“Are you ever going to talk about God?”
I am currently and temporarily serving a church that is officially affiliated as United Church of Christ. It has a Christian history, though its present and anticipated future is more theologically diverse.
Since the 1940s, in the summer it has been host to teenagers attending the nearby Greenwood Music Camp. For five Sundays every summer, these kids not only trek down the hill on foot to attend worship services, they play the music that enriches and enheavens our time in the pews. I am just about to experience my second summer of this joyful noise and can hardly wait.
Though attendance is voluntary, most come. These kids are from all over the country – some from abroad. Some identify as Christian, yet of course there are other faith traditions represented there, not to mention the increasing presence of the co-called nones – people who choose no religious affiliation.
For those five Sundays, worship is intended to be interfaith in nature. After I completed my first summer preaching during this musical, youthful cacophony, one of the deacons queried, as the beginning of this post alludes, “I get that you are trying to be open and inclusive, but are you ever going to talk about God?”
It’s a fair question. First of all, I had just been hired as a Unitarian Universalist preacher and there was genuine curiosity about where God fit into this new experiment and unfamiliar faith, with its reputation for welcoming atheists.
Secondly, my personal theology and spiritual practice is Buddhist. In fact, if and when I get the chance, I usually offer myself up as a “Buddhist-infused panentheistic Unitarian Universalist.” There’s not a lot of God-talk among Buddhists.
Yet for all the coherence I experience in my spirit and soul when engaging in Buddhist practice and discourse, I sense a sacred glue that is all-encompassing, within and without, interpenetrating and animating. It is the deep and essential life pulse that is beyond. Beyond what? Human comprehension, to be sure. Time and space: yup. This planet, this universe: I’d bet on it.
It is the macro that informs the micro, which is usually the closest we can come to perceiving its proof. Such as the Fibonacci sequence of numbers manifest in nature as the golden mean in the spirals of sea shells and the arrangement of branches or veins in leaves, not to mention present at the atomic scale in the magnetic resonance of spins in cobalt niobate crystals. This blows my meager mind, which is as it should be.
(And they say science is out to disprove divinity? I say, science might disprove religion, but with discoveries like this, ultimately support the case for divinity!)
I call all this divine, which is where my semi-orthodox Buddhism stops and my polydoxical panentheism starts up. And room for something like God enters in.
Something like God. Something like the long list of names that UU seminarians and ministers are in the habit of creating: that great transcending Mystery; All that is Holy; Gaia, our Earth Mother; My Rock and Redeemer; Ultimate Source or Ultimate Reality. Though it is not particularly poetic, and open to lots of misinterpretation, I experience the word/notion, “pulse” to be the closest to what I sense of divinity.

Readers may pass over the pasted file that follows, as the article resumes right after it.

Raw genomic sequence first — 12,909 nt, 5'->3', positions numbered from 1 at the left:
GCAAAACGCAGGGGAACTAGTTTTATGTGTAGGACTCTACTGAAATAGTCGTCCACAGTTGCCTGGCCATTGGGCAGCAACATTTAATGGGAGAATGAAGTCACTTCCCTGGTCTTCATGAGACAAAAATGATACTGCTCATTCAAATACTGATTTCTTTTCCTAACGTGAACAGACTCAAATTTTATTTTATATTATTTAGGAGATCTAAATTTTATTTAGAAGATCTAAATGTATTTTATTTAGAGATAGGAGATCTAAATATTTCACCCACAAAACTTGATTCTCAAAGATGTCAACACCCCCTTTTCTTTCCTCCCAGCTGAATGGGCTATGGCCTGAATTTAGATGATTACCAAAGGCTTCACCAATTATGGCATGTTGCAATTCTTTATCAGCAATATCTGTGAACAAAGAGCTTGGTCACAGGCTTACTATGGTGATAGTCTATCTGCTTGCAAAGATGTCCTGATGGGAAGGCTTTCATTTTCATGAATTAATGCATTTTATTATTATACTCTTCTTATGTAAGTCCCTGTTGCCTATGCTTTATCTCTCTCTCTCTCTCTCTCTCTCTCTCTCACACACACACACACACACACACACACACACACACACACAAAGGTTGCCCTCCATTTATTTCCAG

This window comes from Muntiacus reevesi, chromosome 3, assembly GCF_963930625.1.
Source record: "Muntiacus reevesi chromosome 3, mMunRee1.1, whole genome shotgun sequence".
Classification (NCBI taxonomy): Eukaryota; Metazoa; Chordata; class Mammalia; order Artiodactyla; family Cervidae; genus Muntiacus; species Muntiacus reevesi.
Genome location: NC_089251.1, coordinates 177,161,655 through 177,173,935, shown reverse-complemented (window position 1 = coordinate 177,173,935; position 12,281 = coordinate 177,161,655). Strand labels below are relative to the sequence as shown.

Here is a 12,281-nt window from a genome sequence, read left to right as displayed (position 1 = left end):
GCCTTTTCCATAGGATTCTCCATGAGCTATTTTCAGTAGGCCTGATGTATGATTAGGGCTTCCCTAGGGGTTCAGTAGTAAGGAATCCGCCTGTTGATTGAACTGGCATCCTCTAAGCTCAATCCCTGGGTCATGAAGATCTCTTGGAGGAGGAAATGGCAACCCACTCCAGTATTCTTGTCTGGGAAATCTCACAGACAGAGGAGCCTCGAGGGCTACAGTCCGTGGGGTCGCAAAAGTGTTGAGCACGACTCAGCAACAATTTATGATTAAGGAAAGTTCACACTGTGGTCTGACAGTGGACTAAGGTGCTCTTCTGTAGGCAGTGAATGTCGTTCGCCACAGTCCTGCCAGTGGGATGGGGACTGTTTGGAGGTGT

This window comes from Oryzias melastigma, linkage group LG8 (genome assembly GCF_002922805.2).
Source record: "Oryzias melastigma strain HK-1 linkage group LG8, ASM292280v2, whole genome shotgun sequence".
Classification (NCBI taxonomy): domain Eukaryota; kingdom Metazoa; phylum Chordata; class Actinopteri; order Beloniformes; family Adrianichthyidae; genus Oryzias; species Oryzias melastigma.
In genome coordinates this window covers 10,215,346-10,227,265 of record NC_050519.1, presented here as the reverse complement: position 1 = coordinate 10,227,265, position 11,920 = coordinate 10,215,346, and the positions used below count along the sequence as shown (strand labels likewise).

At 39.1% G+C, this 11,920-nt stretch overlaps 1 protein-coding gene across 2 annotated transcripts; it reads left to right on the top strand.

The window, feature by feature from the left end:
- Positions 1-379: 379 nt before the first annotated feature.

In ancient Sanskrit, one might call it prana, which is often translated as “life force.” I was just recently introduced to this word and I like the sound of it. I like that it’s in a language I do not speak or understand. I think there is something to having divine language and sacred songs in a language that one’s brain cannot comprehend, yet nevertheless allows us to understand something beyond the intellect.
Side note: That is why I love the azan, the Muslim call to prayer in Arabic. I hear it and I sense transcendence. For me, it invokes liminal space and experience – thresholds beyond the intellect, into the spiritual.
When I say God or god, I do not mean a personal god and I do not mean a deity. I know I risk people hearing that when I use that word, and I am okay with that. Mostly. When I am preaching, I rarely stop to explain that, because it seems self-serving and wholly distracting. If the word or phrase or concept or reference, be it as a noun or a verb, “God” enters into my sermon or prayer, it is intended as a bridge, as an approximation, as silk strand to spin the spider’s web that connects us all, shining with dew as the sun rises in the sky.
I don’t intend disrespect or to minimize its power, yet sometimes it is a shortcut, the quickest way to stress our shared humanity, though for many it is also the quickest way to burn a bridge, to not only close a door, but to slam it. It is a tender and powerful word.
I learned recently some stuff about the late Unitarian minister, John Haynes Holmes (1879-1964). This guy was a crazy-wonderful, far out radical – he was a founder of the NAACP and the ACLU. In 1921 he wrote a sermon declaring that Mahatma Gandhi was the greatest man in the world. His pacifism (he opposed WWI) exposed the tendency among Unitarians to support the status quo (and in this case, war) and led to his disassociating with the fellowship of Unitarian ministers (though he eventually assented to having his name returned to the registry of Unitarian ministers, after proper restorative justice was enacted.)
An associate recently quoted Holmes as saying, “when I say ‘God,’ it is poetry and not theology.”